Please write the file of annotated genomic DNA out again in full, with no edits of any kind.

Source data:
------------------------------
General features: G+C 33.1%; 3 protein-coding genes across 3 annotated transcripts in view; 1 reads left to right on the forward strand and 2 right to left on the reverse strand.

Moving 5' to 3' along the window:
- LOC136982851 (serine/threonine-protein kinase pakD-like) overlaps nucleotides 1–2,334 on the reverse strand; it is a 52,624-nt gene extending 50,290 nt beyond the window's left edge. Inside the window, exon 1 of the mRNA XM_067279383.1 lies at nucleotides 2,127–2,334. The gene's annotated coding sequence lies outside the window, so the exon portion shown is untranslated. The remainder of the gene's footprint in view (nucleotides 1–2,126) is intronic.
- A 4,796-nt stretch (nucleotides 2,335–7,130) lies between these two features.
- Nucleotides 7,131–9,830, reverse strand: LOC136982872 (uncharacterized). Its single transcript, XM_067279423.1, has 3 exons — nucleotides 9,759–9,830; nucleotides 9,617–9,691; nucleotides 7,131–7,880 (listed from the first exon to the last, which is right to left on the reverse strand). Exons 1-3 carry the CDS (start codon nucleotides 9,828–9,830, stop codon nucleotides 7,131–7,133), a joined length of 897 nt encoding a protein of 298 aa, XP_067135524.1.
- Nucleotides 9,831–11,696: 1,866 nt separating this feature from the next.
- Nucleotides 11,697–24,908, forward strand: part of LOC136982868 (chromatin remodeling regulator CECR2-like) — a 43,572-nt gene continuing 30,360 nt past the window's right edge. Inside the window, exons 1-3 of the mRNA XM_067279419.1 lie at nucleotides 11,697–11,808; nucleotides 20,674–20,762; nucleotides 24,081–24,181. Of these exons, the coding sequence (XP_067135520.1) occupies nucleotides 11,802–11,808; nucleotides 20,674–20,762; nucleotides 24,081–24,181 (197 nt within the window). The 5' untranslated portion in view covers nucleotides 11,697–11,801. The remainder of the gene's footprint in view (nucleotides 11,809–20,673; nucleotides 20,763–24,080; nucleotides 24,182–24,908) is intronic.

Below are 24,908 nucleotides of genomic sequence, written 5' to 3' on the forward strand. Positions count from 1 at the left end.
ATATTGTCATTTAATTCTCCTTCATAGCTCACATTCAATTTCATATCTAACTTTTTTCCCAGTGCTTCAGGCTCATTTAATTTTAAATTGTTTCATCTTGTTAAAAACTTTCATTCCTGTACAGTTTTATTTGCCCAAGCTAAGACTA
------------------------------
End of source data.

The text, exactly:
General features: G+C 33.1%; 3 protein-coding genes across 3 annotated transcripts in view; 1 reads left to right on the forward strand and 2 right to left on the reverse strand.

Moving 5' to 3' along the window:
- LOC136982851 (serine/threonine-protein kinase pakD-like) overlaps nucleotides 1–2,334 on the reverse strand; it is a 52,624-nt gene extending 50,290 nt beyond the window's left edge. Inside the window, exon 1 of the mRNA XM_067279383.1 lies at nucleotides 2,127–2,334. The gene's annotated coding sequence lies outside the window, so the exon portion shown is untranslated. The remainder of the gene's footprint in view (nucleotides 1–2,126) is intronic.
- A 4,796-nt stretch (nucleotides 2,335–7,130) lies between these two features.
- Nucleotides 7,131–9,830, reverse strand: LOC136982872 (uncharacterized). Its single transcript, XM_067279423.1, has 3 exons — nucleotides 9,759–9,830; nucleotides 9,617–9,691; nucleotides 7,131–7,880 (listed from the first exon to the last, which is right to left on the reverse strand). Exons 1-3 carry the CDS (start codon nucleotides 9,828–9,830, stop codon nucleotides 7,131–7,133), a joined length of 897 nt encoding a protein of 298 aa, XP_067135524.1.
- Nucleotides 9,831–11,696: 1,866 nt separating this feature from the next.
- Nucleotides 11,697–24,908, forward strand: part of LOC136982868 (chromatin remodeling regulator CECR2-like) — a 43,572-nt gene continuing 30,360 nt past the window's right edge. Inside the window, exons 1-3 of the mRNA XM_067279419.1 lie at nucleotides 11,697–11,808; nucleotides 20,674–20,762; nucleotides 24,081–24,181. Of these exons, the coding sequence (XP_067135520.1) occupies nucleotides 11,802–11,808; nucleotides 20,674–20,762; nucleotides 24,081–24,181 (197 nt within the window). The 5' untranslated portion in view covers nucleotides 11,697–11,801. The remainder of the gene's footprint in view (nucleotides 11,809–20,673; nucleotides 20,763–24,080; nucleotides 24,182–24,908) is intronic.

Below are 24,908 nucleotides of genomic sequence, written 5' to 3' on the forward strand. Positions count from 1 at the left end.
ATATTGTCATTTAATTCTCCTTCATAGCTCACATTCAATTTCATATCTAACTTTTTTCCCAGTGCTTCAGGCTCATTTAATTTTAAATTGTTTCATCTTGTTAAAAACTTTCATTCCTGTACAGTTTTATTTGCCCAAGCTAAGACTA